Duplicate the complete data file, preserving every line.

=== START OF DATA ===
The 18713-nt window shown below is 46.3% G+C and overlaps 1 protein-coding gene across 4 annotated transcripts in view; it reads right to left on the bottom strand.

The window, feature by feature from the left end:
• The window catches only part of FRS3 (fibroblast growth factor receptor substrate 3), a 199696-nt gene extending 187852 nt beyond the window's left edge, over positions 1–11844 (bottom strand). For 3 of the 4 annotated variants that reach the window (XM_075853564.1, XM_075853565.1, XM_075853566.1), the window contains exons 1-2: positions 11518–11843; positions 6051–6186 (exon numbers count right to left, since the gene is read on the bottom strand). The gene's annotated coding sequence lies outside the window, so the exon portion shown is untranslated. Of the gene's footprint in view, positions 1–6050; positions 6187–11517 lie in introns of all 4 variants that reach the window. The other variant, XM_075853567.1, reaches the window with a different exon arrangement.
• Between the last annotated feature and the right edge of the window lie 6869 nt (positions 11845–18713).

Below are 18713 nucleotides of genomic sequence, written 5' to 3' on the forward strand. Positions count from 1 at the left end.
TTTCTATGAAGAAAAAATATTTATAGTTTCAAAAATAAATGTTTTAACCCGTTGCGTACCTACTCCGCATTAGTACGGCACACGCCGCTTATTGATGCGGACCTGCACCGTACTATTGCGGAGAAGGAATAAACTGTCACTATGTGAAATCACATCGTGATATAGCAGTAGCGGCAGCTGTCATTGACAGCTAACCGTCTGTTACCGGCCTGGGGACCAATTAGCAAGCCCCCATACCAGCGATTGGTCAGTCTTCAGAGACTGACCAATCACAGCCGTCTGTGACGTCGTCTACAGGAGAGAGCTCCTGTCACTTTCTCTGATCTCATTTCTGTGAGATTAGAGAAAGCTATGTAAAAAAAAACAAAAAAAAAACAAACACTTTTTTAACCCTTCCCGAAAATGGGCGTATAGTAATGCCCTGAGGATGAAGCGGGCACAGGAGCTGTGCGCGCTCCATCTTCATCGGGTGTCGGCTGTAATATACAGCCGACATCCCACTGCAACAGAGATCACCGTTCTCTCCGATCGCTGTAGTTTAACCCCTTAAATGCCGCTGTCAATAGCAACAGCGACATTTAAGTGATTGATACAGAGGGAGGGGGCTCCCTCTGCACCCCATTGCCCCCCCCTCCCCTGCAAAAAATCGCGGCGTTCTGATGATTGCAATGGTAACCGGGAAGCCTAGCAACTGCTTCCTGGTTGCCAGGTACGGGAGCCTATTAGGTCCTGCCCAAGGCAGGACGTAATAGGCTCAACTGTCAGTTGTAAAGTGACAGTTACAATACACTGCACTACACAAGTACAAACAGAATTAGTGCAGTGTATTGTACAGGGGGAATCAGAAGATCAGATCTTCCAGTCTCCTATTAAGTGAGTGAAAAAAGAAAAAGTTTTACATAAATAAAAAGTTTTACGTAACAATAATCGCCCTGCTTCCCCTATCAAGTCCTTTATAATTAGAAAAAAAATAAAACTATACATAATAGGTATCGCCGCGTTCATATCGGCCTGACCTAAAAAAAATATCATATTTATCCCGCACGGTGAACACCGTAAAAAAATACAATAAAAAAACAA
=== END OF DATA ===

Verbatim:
The 18713-nt window shown below is 46.3% G+C and overlaps 1 protein-coding gene across 4 annotated transcripts in view; it reads right to left on the bottom strand.

The window, feature by feature from the left end:
• The window catches only part of FRS3 (fibroblast growth factor receptor substrate 3), a 199696-nt gene extending 187852 nt beyond the window's left edge, over positions 1–11844 (bottom strand). For 3 of the 4 annotated variants that reach the window (XM_075853564.1, XM_075853565.1, XM_075853566.1), the window contains exons 1-2: positions 11518–11843; positions 6051–6186 (exon numbers count right to left, since the gene is read on the bottom strand). The gene's annotated coding sequence lies outside the window, so the exon portion shown is untranslated. Of the gene's footprint in view, positions 1–6050; positions 6187–11517 lie in introns of all 4 variants that reach the window. The other variant, XM_075853567.1, reaches the window with a different exon arrangement.
• Between the last annotated feature and the right edge of the window lie 6869 nt (positions 11845–18713).

Below are 18713 nucleotides of genomic sequence, written 5' to 3' on the forward strand. Positions count from 1 at the left end.
TTTCTATGAAGAAAAAATATTTATAGTTTCAAAAATAAATGTTTTAACCCGTTGCGTACCTACTCCGCATTAGTACGGCACACGCCGCTTATTGATGCGGACCTGCACCGTACTATTGCGGAGAAGGAATAAACTGTCACTATGTGAAATCACATCGTGATATAGCAGTAGCGGCAGCTGTCATTGACAGCTAACCGTCTGTTACCGGCCTGGGGACCAATTAGCAAGCCCCCATACCAGCGATTGGTCAGTCTTCAGAGACTGACCAATCACAGCCGTCTGTGACGTCGTCTACAGGAGAGAGCTCCTGTCACTTTCTCTGATCTCATTTCTGTGAGATTAGAGAAAGCTATGTAAAAAAAAACAAAAAAAAAACAAACACTTTTTTAACCCTTCCCGAAAATGGGCGTATAGTAATGCCCTGAGGATGAAGCGGGCACAGGAGCTGTGCGCGCTCCATCTTCATCGGGTGTCGGCTGTAATATACAGCCGACATCCCACTGCAACAGAGATCACCGTTCTCTCCGATCGCTGTAGTTTAACCCCTTAAATGCCGCTGTCAATAGCAACAGCGACATTTAAGTGATTGATACAGAGGGAGGGGGCTCCCTCTGCACCCCATTGCCCCCCCCTCCCCTGCAAAAAATCGCGGCGTTCTGATGATTGCAATGGTAACCGGGAAGCCTAGCAACTGCTTCCTGGTTGCCAGGTACGGGAGCCTATTAGGTCCTGCCCAAGGCAGGACGTAATAGGCTCAACTGTCAGTTGTAAAGTGACAGTTACAATACACTGCACTACACAAGTACAAACAGAATTAGTGCAGTGTATTGTACAGGGGGAATCAGAAGATCAGATCTTCCAGTCTCCTATTAAGTGAGTGAAAAAAGAAAAAGTTTTACATAAATAAAAAGTTTTACGTAACAATAATCGCCCTGCTTCCCCTATCAAGTCCTTTATAATTAGAAAAAAAATAAAACTATACATAATAGGTATCGCCGCGTTCATATCGGCCTGACCTAAAAAAAATATCATATTTATCCCGCACGGTGAACACCGTAAAAAAATACAATAAAAAAACAA